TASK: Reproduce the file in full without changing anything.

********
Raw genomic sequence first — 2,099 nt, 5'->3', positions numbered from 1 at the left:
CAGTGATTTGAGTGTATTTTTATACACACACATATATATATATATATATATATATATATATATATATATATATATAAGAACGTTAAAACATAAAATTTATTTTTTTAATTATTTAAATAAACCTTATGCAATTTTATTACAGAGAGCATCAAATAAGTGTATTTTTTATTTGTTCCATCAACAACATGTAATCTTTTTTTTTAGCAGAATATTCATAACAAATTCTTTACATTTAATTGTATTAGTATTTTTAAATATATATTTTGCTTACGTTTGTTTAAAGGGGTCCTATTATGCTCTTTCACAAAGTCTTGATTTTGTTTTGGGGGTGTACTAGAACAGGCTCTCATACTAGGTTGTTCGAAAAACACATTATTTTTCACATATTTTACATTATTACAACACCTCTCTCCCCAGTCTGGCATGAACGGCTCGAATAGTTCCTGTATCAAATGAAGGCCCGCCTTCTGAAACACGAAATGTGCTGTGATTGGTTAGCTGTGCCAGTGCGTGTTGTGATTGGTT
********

Raw genomic sequence first — 2,099 nt, 5'->3', positions numbered from 1 at the left:
CAGTGATTTGAGTGTATTTTTATACACACACATATATATATATATATATATATATATATATATATATATATATATAAGAACGTTAAAACATAAAATTTATTTTTTTAATTATTTAAATAAACCTTATGCAATTTTATTACAGAGAGCATCAAATAAGTGTATTTTTTATTTGTTCCATCAACAACATGTAATCTTTTTTTTTAGCAGAATATTCATAACAAATTCTTTACATTTAATTGTATTAGTATTTTTAAATATATATTTTGCTTACGTTTGTTTAAAGGGGTCCTATTATGCTCTTTCACAAAGTCTTGATTTTGTTTTGGGGGTGTACTAGAACAGGCTCTCATACTAGGTTGTTCGAAAAACACATTATTTTTCACATATTTTACATTATTACAACACCTCTCTCCCCAGTCTGGCATGAACGGCTCGAATAGTTCCTGTATCAAATGAAGGCCCGCCTTCTGAAACACGAAATGTGCTGTGATTGGTTAGCTGTGCCAGTGCGTGTTGTGATTGGTT